4)  Put both kids in Math Mammoth grade 6 or grade 7 (their pre-algebra course) (I already own the ebook of this):   Then, would I have them repeat pre-algebra with AOPS the next year?   Or move into AOPS Algebra?   (I think that Math Mammoth is fine course.   I really dislike their answer key and find it hard to read/grade for some reason.  But I could probably make it through if needed.

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I'd go with option 3 bc it sounds like your 5th grader is starting to be on a different level. 16 months, while close in age, can put them on different functioning levels.

One thing you will find is that as your Dd follows your ds, teaching her will be easier bc you will have been through it the yr before with your ds. It won't take as much of your concentrated effort as it does when going through it the first time.

Also, at least for the first few yrs, AoPS has Alcumus. Also, the AoPS textbooks are written to the student. As they get older, you might find them able to work through most things on their own and only needing some assistance. They can always ask questions on the forums, too.

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10 minutes ago, 8FillTheHeart said:

I'd go with option 3 bc it sounds like your 5th grader is starting to be on a different level. 16 months, while close in age, can put them on different functioning levels.

One thing you will find is that as your Dd follows your ds, teaching her will be easier bc you will have been through it the yr before with your ds. It won't take as much of your concentrated effort as it does when going through it the first time.

﻿﻿ Also, at least for the first few yrs, AoPS has Alcumus. Also, the AoPS textbooks are written to the student. As they get older, you might find them able to work through most things on their own and only needing some assistance. They can always ask questions on the forums, too.﻿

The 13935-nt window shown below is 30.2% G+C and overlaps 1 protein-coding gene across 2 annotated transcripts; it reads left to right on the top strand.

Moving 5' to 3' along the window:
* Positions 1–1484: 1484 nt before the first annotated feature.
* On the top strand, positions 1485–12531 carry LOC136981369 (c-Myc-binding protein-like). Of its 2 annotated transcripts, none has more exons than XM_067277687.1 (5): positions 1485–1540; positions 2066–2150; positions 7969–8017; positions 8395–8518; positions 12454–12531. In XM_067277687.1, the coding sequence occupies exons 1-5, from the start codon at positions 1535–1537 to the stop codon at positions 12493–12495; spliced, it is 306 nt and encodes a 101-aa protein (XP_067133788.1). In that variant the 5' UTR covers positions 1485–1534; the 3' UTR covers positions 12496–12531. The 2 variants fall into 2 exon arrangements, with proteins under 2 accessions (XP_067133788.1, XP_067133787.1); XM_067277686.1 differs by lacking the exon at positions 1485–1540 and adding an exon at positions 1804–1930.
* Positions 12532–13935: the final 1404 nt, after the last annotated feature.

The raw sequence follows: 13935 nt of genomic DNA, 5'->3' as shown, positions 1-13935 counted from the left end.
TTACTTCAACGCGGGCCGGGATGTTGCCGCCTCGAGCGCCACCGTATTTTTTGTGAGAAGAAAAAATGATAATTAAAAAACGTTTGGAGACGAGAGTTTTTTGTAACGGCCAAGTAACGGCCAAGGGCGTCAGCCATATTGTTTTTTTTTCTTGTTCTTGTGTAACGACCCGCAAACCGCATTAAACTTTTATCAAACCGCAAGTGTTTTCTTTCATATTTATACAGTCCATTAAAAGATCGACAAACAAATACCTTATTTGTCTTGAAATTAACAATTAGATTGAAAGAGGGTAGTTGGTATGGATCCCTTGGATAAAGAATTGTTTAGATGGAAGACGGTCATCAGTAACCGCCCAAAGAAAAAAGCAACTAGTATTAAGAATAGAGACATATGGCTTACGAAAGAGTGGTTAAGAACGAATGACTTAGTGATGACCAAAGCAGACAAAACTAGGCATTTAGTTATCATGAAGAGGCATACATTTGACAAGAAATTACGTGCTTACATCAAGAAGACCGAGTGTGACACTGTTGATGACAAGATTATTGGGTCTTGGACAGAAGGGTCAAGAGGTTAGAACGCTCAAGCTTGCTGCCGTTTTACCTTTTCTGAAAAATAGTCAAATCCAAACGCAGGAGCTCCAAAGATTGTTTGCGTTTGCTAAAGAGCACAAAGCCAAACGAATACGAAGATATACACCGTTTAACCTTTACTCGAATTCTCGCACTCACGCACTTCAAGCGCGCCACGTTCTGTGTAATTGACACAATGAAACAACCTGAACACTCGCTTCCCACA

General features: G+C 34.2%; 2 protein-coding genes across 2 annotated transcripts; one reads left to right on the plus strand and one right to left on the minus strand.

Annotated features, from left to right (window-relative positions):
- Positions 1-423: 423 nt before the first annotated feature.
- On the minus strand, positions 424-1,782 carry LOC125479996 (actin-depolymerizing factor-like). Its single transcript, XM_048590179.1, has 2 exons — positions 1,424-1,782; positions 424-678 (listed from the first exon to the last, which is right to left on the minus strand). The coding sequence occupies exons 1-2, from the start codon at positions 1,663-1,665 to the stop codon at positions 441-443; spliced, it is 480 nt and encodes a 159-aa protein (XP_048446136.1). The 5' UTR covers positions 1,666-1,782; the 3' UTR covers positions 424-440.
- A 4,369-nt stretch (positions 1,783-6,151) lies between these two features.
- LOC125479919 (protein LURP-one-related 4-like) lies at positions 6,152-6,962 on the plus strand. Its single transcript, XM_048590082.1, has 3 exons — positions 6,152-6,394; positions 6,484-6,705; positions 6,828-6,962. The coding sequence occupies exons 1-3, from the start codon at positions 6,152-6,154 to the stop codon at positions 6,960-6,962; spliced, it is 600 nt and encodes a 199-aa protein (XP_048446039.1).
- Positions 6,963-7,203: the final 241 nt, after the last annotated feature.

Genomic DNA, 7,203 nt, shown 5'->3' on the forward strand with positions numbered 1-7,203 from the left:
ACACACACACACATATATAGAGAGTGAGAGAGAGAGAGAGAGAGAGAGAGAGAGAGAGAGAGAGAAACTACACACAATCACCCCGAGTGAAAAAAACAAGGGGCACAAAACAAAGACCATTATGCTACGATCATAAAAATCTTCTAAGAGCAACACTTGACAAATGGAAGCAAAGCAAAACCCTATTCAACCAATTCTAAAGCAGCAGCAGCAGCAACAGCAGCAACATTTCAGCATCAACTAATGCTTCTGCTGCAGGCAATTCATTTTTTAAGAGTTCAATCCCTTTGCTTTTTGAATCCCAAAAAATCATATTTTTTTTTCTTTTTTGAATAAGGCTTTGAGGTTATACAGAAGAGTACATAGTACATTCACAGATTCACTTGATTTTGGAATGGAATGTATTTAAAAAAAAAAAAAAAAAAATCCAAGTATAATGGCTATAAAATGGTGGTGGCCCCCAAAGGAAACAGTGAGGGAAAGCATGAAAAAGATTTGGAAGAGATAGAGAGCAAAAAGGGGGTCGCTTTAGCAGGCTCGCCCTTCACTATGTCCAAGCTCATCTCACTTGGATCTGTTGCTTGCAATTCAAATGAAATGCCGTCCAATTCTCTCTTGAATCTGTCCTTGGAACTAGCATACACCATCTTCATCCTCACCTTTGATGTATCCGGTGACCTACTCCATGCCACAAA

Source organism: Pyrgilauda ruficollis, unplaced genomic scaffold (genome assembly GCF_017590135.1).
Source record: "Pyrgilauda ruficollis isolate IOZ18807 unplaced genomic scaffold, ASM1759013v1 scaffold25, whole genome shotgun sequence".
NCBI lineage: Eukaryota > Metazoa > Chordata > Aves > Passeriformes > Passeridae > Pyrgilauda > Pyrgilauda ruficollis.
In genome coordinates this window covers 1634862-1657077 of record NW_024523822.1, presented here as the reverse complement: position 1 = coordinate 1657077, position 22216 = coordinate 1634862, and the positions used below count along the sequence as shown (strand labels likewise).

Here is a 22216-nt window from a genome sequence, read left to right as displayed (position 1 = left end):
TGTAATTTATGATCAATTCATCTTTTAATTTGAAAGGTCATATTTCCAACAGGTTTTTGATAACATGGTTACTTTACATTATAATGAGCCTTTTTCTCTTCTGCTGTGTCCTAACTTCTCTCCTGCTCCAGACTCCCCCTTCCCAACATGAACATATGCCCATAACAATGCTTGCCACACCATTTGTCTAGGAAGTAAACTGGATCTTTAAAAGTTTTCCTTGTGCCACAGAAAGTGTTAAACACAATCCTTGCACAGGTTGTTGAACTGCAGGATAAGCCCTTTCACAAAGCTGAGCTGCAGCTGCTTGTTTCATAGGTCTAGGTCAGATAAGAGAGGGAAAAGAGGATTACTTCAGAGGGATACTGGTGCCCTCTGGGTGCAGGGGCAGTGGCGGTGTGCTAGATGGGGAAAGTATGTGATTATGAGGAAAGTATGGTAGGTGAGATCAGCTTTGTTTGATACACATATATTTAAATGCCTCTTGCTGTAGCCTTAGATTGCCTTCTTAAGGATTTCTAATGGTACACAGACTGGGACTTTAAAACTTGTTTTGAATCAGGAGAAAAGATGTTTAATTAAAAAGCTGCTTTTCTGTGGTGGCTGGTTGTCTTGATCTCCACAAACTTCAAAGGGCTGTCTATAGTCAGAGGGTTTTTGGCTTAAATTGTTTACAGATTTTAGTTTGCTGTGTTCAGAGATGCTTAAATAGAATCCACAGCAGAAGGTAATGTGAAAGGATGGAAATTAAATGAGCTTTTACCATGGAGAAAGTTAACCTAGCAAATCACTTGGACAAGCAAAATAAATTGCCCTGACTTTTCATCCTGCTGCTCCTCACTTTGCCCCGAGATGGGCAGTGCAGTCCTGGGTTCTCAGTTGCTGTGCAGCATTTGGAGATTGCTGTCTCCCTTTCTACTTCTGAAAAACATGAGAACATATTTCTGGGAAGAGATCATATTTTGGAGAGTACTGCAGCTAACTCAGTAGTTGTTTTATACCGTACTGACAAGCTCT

1

Thank you so much for answering.

What has been your experience with dyslexic children working through AOPS on their own?   I guess I was just assuming that reading a math book would be beyond their abilities for years to come.  (DDs dyslexia is more severe I think than older DSs).   I know there are videos, but from what I can tell from sampling the videos vs text, the videos are more supplementary and might not teach everything in the text.

ETA:

Also, what should I do for DD next year then if I were to separate them:

Singapore 6a/6b plus something else?   Math Mammoth?

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2 hours ago, TheAttachedMama said:

Thank you so much for answering.

What has been your experience with dyslexic children working through AOPS on their own?   I guess I was just assuming that reading a math book would be beyond their abilities for years to come.  (DDs dyslexia is more severe I think than older DSs).   I know there are videos, but from what I can tell from sampling the videos vs text, the videos are more supplementary and might not teach everything in the text.